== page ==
Experts See Women Drivers Driving Change in Saudi Arabia

An extremely segregated society takes a step towards equality.

A 2014 Driving Protest in Saudi Arabia
Hasan Jamali—AP

Middle East experts believe that King Salman bin Abdulaziz Al Saud's recent decision to finally allow women to drive will have a massive positive effect on the culture and economy of the oil-rich nation of 33 million.

“For Saudi women, lifting the ban symbolizes victory," said Ola Salem, head of communications at the Arabia Foundation, an independent nonprofit based in Washington, D.C. “It’s not only that they'll be able to drive, it’s also about freedom, equality and a responsive government to their rights. Many were left in tears after the announcement."

“Saudi Arabia faces a number of domestic challenges due to the existence of opposing views and creeping westernization in the country,” Ms. Salem continued. “The decree goes beyond allowing women to drive. The decree demonstrated the government’s willingness to stick its neck out for women, despite expected backlash. Those who downplay the ban lift fail to realize this dynamic. The Saudi government today wants to give women rights that are expected of any developed nation, and they’re working on it in a way their citizens can keep up with.”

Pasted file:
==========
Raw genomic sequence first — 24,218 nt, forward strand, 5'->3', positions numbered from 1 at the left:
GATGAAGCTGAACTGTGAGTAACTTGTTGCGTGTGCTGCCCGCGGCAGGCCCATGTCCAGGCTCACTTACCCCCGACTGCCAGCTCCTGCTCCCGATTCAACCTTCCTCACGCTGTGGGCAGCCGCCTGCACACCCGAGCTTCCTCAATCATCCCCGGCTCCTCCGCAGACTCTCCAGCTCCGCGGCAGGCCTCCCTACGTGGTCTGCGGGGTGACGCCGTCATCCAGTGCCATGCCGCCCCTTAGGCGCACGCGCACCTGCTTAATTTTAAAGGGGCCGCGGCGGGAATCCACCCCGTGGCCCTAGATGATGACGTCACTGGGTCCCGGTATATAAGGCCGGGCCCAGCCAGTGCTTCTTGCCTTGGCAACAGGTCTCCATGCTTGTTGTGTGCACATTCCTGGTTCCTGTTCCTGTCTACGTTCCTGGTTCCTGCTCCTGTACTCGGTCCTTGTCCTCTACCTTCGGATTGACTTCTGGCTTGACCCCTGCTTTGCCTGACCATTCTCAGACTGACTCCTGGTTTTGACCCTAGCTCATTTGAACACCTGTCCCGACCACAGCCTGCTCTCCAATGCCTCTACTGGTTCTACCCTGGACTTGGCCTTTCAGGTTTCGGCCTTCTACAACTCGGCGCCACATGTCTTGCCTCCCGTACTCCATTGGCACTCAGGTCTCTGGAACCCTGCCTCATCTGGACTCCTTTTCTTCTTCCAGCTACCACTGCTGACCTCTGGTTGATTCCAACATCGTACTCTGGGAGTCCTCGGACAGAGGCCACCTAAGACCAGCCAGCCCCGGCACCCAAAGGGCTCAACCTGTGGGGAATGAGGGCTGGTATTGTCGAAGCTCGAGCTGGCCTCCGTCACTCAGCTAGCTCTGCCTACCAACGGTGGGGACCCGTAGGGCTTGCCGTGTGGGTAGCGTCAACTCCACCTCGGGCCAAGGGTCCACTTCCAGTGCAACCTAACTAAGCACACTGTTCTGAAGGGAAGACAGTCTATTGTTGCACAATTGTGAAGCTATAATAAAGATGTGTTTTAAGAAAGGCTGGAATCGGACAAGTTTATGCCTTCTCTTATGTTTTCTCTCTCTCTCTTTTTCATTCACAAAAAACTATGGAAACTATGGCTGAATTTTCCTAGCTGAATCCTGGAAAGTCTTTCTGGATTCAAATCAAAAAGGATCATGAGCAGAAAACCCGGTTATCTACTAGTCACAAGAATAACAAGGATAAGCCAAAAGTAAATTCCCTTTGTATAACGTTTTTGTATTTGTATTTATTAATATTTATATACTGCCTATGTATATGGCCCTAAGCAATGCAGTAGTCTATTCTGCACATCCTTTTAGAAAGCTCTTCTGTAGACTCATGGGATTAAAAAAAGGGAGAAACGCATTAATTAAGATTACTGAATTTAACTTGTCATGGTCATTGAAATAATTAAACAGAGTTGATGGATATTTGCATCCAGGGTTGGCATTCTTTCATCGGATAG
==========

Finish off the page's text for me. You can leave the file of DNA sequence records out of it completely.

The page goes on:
Observers credited the move to the King's 32-year-old son, Mohammed bin Salman, who has been seeking to modernize the nation. The kingdom will begin issuing driving licenses to women in June.

At 830,000 square miles, Saudi Arabia is more than three times the size of Texas, and extremely dependent on cars. It had been the last nation on Earth to officially allow women drivers.

“This is a turning point,” said psychotherapist and photographer Madiha al-Ajroush, a prominent Saudi women's rights activist who had taken part in driving protests as far back as 1990. “The freedom to have mobility in driving a car has many meanings, the most important is having access to the public arena which is the street, that only belonged to men. This gives women empowerment which will open many doors for her physical presence in a very segregated society. 

“The culture will change; women will not be separated from men,” Ms. Ajroush added. 

The local Al Arabiya news company noted that the oil-rich nation currently employs almost 800,000 men, mostly from Southeast Asia, solely to drive Saudi women to work, school, and other places. The move is expected to ease the financial burden on lower-income families, which cannot afford drivers. 

“You can't modernize society without the full participation of women,” noted Bernard Haykel, a Professor of Near Eastern Studies at Princeton and Director of the Institute for the Transregional Study of the Contemporary Middle East, North Africa and Central Asia. “Economic reform necessitates social reform.” 

He noted that women in rural areas of Saudi Arabia had long been driving themselves out of necessity, but that the actual issuance of driver's licenses would have a huge impact in urban areas and is of great symbolic importance. “The more conservative elements of society have lost a considerable amount of power,” he told The Drive.